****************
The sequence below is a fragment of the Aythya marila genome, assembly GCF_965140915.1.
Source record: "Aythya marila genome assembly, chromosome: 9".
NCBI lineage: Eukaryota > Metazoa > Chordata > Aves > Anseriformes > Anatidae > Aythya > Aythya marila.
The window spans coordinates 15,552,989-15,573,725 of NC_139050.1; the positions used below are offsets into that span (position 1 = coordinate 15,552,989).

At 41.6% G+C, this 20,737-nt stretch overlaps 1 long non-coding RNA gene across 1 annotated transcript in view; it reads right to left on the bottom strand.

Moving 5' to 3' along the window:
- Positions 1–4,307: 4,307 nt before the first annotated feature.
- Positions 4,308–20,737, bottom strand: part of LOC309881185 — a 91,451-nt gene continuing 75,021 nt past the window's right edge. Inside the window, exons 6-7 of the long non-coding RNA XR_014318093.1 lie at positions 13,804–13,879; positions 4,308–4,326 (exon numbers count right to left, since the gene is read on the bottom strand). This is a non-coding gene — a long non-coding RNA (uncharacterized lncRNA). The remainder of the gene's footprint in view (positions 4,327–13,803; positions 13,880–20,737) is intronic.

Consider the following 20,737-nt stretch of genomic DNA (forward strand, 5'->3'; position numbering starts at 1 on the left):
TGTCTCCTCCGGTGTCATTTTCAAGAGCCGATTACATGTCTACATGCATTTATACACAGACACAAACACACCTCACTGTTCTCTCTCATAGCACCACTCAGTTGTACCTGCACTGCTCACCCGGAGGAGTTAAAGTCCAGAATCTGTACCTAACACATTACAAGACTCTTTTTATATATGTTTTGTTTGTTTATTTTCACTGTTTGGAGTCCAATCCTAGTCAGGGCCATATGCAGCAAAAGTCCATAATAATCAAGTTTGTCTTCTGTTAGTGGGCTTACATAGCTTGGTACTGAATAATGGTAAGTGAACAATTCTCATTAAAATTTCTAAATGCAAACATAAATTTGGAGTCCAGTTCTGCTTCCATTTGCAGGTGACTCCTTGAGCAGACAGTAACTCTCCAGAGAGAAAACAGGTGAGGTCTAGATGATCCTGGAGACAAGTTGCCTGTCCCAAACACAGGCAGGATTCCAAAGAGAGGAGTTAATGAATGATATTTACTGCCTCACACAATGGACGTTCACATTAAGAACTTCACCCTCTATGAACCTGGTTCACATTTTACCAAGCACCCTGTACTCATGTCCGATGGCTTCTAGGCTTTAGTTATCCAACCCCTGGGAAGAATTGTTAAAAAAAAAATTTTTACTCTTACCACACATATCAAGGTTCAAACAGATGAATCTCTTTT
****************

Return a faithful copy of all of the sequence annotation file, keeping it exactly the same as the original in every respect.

The sequence below is a fragment of the Aythya marila genome, assembly GCF_965140915.1.
Source record: "Aythya marila genome assembly, chromosome: 9".
NCBI lineage: Eukaryota > Metazoa > Chordata > Aves > Anseriformes > Anatidae > Aythya > Aythya marila.
The window spans coordinates 15,552,989-15,573,725 of NC_139050.1; the positions used below are offsets into that span (position 1 = coordinate 15,552,989).

At 41.6% G+C, this 20,737-nt stretch overlaps 1 long non-coding RNA gene across 1 annotated transcript in view; it reads right to left on the bottom strand.

Moving 5' to 3' along the window:
- Positions 1–4,307: 4,307 nt before the first annotated feature.
- Positions 4,308–20,737, bottom strand: part of LOC309881185 — a 91,451-nt gene continuing 75,021 nt past the window's right edge. Inside the window, exons 6-7 of the long non-coding RNA XR_014318093.1 lie at positions 13,804–13,879; positions 4,308–4,326 (exon numbers count right to left, since the gene is read on the bottom strand). This is a non-coding gene — a long non-coding RNA (uncharacterized lncRNA). The remainder of the gene's footprint in view (positions 4,327–13,803; positions 13,880–20,737) is intronic.

Consider the following 20,737-nt stretch of genomic DNA (forward strand, 5'->3'; position numbering starts at 1 on the left):
TGTCTCCTCCGGTGTCATTTTCAAGAGCCGATTACATGTCTACATGCATTTATACACAGACACAAACACACCTCACTGTTCTCTCTCATAGCACCACTCAGTTGTACCTGCACTGCTCACCCGGAGGAGTTAAAGTCCAGAATCTGTACCTAACACATTACAAGACTCTTTTTATATATGTTTTGTTTGTTTATTTTCACTGTTTGGAGTCCAATCCTAGTCAGGGCCATATGCAGCAAAAGTCCATAATAATCAAGTTTGTCTTCTGTTAGTGGGCTTACATAGCTTGGTACTGAATAATGGTAAGTGAACAATTCTCATTAAAATTTCTAAATGCAAACATAAATTTGGAGTCCAGTTCTGCTTCCATTTGCAGGTGACTCCTTGAGCAGACAGTAACTCTCCAGAGAGAAAACAGGTGAGGTCTAGATGATCCTGGAGACAAGTTGCCTGTCCCAAACACAGGCAGGATTCCAAAGAGAGGAGTTAATGAATGATATTTACTGCCTCACACAATGGACGTTCACATTAAGAACTTCACCCTCTATGAACCTGGTTCACATTTTACCAAGCACCCTGTACTCATGTCCGATGGCTTCTAGGCTTTAGTTATCCAACCCCTGGGAAGAATTGTTAAAAAAAAAATTTTTACTCTTACCACACATATCAAGGTTCAAACAGATGAATCTCTTTT